Saturday , February 24, 2018 - 3:15 PM
Northern Utah’s mountains saw generous snow accumulation from this week’s storm, but it might be too little and too late.
Snowbasin resort reported 21 inches of snow over 48 hours from a storm that lasted Thursday through Friday and followed another generous President’s Day storm. Powder Mountain reported 3 feet of snow in the past week. The northern Wasatch Front saw between 1 and 8 inches, according to the National Weather Service. That might be enough to relieve snow lovers, but the region’s snowpack totals and water outlook remain dismal.
“This (storm) certainly helps, but we’re still very much in a deficit snowpack-wise,” said Troy Brosten, hydrologist with the Utah Snow Survey. “To get back to normal, we really need 3 to 10 feet.”
The chance of that happening is less than 10 percent, Brosten said.
The Utah Snow Survey is a division of the U.S. Natural Resource Conservation Service, which collects data on precipitation and the water stored in snowpacks throughout the West. Their most recent measurements remain bleak. The Weber-Ogden river basin sits at 54 percent of the 30-year average for snowpack this time of year. That’s actually slightly worse than things looked at the beginning of the month, when the Utah Snow Survey measured the Weber-Ogden basin at 58 percent of average on Feb. 1. The basin has seen 61 percent of its normal precipitation this water year, which starts in October.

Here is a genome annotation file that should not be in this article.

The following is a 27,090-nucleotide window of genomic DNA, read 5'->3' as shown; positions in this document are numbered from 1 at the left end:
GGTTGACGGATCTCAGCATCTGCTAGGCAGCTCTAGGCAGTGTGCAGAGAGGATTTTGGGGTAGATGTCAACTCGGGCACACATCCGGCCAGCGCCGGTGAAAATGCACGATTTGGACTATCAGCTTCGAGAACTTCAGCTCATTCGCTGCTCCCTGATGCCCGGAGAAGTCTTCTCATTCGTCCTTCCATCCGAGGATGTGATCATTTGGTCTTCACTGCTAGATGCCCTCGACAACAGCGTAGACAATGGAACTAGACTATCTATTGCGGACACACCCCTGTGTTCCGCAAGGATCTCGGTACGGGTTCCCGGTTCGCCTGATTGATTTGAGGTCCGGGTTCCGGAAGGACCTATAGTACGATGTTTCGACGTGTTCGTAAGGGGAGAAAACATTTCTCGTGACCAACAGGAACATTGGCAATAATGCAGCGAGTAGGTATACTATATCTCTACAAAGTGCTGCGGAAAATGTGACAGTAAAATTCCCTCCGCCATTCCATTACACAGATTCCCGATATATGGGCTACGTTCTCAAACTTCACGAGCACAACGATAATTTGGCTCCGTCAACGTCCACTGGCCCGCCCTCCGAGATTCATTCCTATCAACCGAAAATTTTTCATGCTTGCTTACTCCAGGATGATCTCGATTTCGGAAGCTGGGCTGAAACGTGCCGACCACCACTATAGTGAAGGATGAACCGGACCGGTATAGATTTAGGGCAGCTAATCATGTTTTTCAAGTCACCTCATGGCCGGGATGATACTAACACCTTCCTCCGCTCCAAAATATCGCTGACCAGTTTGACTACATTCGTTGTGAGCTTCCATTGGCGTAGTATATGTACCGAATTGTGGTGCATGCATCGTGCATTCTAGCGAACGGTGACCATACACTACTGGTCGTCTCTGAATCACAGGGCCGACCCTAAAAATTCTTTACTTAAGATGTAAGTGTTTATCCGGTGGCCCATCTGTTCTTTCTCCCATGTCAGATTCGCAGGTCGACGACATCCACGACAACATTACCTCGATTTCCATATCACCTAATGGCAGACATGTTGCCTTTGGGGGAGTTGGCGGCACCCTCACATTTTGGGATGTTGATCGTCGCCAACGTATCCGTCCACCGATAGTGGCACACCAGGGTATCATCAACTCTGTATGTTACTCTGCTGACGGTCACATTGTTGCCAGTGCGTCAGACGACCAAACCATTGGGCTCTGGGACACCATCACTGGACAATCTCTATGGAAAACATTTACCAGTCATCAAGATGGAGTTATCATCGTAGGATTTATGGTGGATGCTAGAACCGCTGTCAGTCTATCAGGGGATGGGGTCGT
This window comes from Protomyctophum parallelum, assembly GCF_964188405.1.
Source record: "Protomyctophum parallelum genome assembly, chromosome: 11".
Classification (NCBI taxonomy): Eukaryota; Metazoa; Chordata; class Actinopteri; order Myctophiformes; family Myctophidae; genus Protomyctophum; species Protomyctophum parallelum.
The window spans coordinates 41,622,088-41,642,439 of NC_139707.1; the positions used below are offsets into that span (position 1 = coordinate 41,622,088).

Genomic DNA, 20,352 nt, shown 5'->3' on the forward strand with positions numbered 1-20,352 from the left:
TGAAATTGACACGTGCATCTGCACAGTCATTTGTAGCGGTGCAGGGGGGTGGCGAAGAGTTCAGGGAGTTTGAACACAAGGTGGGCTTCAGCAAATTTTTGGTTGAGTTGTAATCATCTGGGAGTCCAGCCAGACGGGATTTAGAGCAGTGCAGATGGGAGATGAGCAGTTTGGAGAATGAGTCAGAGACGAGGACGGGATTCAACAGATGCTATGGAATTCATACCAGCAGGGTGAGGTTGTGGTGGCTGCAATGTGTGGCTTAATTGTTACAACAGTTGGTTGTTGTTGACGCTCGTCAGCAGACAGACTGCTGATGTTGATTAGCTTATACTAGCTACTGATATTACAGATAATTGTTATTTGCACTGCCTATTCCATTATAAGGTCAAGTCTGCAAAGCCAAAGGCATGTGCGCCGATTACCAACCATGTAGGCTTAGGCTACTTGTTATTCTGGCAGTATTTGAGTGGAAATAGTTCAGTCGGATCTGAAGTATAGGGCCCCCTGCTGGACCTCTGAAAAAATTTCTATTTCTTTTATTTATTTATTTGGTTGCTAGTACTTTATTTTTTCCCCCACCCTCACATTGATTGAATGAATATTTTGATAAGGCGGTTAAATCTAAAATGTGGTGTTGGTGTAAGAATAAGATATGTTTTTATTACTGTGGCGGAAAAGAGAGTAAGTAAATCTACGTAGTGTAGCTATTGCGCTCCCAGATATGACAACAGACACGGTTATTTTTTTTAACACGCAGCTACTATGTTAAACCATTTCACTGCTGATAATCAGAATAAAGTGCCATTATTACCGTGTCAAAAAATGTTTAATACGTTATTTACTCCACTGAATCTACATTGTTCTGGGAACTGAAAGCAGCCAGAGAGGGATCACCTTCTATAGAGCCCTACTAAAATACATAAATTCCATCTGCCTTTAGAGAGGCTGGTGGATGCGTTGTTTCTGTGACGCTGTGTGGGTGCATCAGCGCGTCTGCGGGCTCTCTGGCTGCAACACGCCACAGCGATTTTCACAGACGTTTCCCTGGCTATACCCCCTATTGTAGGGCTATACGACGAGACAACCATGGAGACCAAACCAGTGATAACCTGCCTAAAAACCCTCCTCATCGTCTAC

“We’ve got some more storms coming in the next couple days, so that could bump us up more in percentages,” Brosten said.
Best-case scenario, Brosten figures some heavy snowstorms could take the region to around 70 percent of normal, which he says is “better than 50 percent.”
At this time last year, the Weber-Ogden basin was at 172 percent of normal.
Rather than snow depth, those percentages calculate the “snow water equivalent” of the basin’s snow, or how much water the snowpack holds. When Brosten says the basin needs around 3 to 10 feet of snow to get back to normal, he’s assuming there’s roughly 1 inch of water for every foot of snow.
“So if you have wet snow, you need less feet of snow,” he said, “but we still need a lot.”
Things look rosier for the Bear River basin and the Northeastern Uintahs, which are at a respective 75 percent and 82 percent of normal. The snow situation has notably improved for Southern Utah, with several basins bumping up above the 50 percent range, although the region’s winter accumulation still sits far below average.
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